pelvic organ prolapse is also known as “POP”
What are the symptoms of pelvic organ prolapse?
While some women do experience symptoms related to pelvic organ prolapse, many others may not notice any symptoms at all. It may also be difficult to identify prolapse symptoms as they often progress very slowly and you may not notice changes until you become symptomatic.9
Symptoms will often depend on which type of prolapse you are experiencing and the specific organ that is descending. Some common prolapse symptoms include pressure or fullness in the pelvic area, backaches, painful intercourse, urinary problems and constipation.9
How common is pelvic organ prolapse?
Up to 50% of women will experience pelvic organ prolapse.10
What are the different types of pelvic organ prolapse?
There are three categories and five types of pelvic organ prolapse.9
- Anterior Vaginal Wall Prolapse or cystocele
- Posterior Wall Prolapse includes rectocele or enterocele
- Apical Prolapse includes vaginal vault or uterine prolapse
Find out more about each type of prolapse and their signs and symptoms here.
What causes pelvic organ prolapse?
Pelvic organ prolapse can develop when events or activities happen that lead to increased pressure on the pelvic floor. Pregnancy and childbirth are the most common causes of pelvic organ prolapse due to the increased stress placed on the pelvic floor muscles.8
However, menopause, genetics, lifestyle (smoking), chronic constipation, previous vaginal surgery, chronic coughing or straining, heavy lifting, obesity and many other factors are connected to pelvic organ prolapse.8
Learn more about the causes of POP here.
Prolapse surgical treatment options
Can pelvic organ prolapse be successfully treated?
Yes, pelvic organ prolapse can be treated successfully.11
There are many different treatment options available for pelvic organ prolapse. It is important to discuss your individual situation with a pelvic floor specialist who will discuss what options may be appropriate for your specific situation.
What are the treatment options for pelvic organ prolapse?
There are both non-surgical and surgical treatment options. The non-surgical options may include lifestyle changes, Kegel exercises, or vaginal pessaries (a removable device).11
Depending on the severity of your pelvic organ prolapse symptoms and general health, surgery may be recommended. Surgical treatments are designed to repair the prolapse and support the pelvic organs with a biologic graft or synthetic mesh.11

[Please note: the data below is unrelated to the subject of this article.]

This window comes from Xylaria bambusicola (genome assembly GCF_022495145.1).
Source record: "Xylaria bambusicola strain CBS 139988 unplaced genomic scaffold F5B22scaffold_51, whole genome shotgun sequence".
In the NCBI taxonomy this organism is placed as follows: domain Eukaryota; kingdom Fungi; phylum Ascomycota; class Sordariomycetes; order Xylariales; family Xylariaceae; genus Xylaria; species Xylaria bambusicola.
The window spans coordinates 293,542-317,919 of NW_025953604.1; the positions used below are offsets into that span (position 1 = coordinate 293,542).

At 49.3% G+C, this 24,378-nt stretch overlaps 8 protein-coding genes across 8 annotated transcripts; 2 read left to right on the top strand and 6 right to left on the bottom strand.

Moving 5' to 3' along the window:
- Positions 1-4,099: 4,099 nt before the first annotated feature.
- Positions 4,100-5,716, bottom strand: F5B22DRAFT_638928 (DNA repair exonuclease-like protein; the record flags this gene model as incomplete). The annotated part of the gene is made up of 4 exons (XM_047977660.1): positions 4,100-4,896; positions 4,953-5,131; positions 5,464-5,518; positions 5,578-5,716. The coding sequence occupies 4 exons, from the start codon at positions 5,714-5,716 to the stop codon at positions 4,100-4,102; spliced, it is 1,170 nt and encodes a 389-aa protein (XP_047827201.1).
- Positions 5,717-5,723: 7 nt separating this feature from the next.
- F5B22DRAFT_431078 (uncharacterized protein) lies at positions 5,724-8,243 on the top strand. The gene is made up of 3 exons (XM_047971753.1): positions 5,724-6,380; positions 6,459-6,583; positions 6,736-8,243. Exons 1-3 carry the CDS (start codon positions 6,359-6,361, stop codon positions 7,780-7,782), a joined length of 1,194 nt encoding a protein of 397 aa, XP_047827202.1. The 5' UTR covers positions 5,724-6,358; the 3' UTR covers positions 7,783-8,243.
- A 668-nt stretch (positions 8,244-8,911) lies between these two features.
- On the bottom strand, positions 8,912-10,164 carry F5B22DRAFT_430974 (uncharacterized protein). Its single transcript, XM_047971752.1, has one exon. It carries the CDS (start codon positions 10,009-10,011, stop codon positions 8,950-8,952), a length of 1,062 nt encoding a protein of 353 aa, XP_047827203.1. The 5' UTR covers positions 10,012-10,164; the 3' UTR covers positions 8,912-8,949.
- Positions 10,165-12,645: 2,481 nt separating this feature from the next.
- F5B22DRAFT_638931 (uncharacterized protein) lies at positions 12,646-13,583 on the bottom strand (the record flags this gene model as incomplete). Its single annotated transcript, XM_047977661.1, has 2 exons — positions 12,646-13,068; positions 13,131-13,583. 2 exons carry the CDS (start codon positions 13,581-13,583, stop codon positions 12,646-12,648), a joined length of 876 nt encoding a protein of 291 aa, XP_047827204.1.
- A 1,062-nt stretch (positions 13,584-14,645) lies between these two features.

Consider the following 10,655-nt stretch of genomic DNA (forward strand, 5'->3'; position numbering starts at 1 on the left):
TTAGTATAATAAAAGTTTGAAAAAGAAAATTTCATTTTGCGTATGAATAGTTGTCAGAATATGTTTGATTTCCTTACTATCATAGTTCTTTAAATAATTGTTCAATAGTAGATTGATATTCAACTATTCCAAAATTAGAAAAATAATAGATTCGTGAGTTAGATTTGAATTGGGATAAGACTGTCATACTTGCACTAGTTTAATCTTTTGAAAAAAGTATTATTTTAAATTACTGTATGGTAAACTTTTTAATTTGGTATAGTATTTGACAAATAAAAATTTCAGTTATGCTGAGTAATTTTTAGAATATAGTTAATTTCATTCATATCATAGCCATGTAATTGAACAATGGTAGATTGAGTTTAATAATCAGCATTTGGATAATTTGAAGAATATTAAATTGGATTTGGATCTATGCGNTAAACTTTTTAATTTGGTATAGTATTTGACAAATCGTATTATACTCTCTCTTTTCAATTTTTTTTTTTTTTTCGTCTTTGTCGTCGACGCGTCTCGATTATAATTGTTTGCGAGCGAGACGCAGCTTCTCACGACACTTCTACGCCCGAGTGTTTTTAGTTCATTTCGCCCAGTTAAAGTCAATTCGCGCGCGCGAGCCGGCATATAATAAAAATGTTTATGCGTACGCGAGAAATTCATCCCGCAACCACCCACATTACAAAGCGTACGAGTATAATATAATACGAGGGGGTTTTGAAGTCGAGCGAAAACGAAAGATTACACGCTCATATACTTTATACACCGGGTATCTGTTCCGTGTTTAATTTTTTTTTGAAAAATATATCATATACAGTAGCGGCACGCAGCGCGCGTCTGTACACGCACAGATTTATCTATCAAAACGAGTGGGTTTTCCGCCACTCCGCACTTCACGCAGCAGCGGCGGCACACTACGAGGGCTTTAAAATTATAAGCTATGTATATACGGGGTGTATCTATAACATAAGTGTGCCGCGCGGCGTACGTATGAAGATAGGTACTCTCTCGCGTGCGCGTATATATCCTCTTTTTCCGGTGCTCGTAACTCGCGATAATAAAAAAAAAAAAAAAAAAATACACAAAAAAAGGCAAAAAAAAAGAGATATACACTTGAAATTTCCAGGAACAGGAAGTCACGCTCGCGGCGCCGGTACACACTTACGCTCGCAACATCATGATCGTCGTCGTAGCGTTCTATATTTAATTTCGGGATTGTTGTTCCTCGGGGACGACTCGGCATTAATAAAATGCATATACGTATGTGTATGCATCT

There are different types of pelvic organ prolapse surgeries, so it is important to discuss your options with your physician in detail to ensure that you find a treatment option that is right for you.
What is prolapse surgery?
Prolapse surgery is a surgical procedure that uses a biologic graft or a synthetic mesh, and suturing it into place to repair the prolapse. The goal is to help keep the pelvic organs supported and in the correct place. The procedure can be performed through small incisions in either the vagina or abdomen.11
How long does it take to recover from prolapse surgery?
Every patient’s recovery time is different. It is generally recommended that physical strain, sexual intercourse and heavy lifting should be avoided for six weeks after surgery, but the patient may resume other normal activities after two weeks or at the surgeon’s discretion. However, each patient and surgery is different. Your doctor will be able to provide you with your own individual recovery plan.
What are the risks associated with prolapse surgery?
Every surgery carries some level of risk. Prolapse repair surgery may not be suitable for every patient, and a thorough discussion between you and your doctor will enable both of you to determine if this treatment is right for you.
This surgery is not suitable for patients with the following:
- Pregnancy or desire for future pregnancy
- Potential for further growth (e.g. adolescents)
- Pre-existing local or systemic infection
- Taking anticoagulant therapy
- Any condition, including known or suspected pelvic pathology, which could compromise implant or implant placement
- Sensitivity/allergy to polypropylene
Other potential complications include pain, bleeding, infection, injury to blood vessels or nerves, bladder, urethra or bowel injury during mesh placement—which may require additional surgery. Complications can be temporary or permanent. For a detailed list of the potential risks please see the Important Safety Information.
Ask your doctor for more information about potential risks and complications, as well as your specific treatment plan.
What type of doctor performs the surgery?
Prolapse surgical treatment cost and coverage
How much does this cost? Will insurance cover the prolapse procedure?
Most insurance plans, including Medicare, cover these procedures. Consult your insurance carrier to find out the specific criteria for coverage. The reimbursement specialist at your physician’s office may also be able to help you get answers.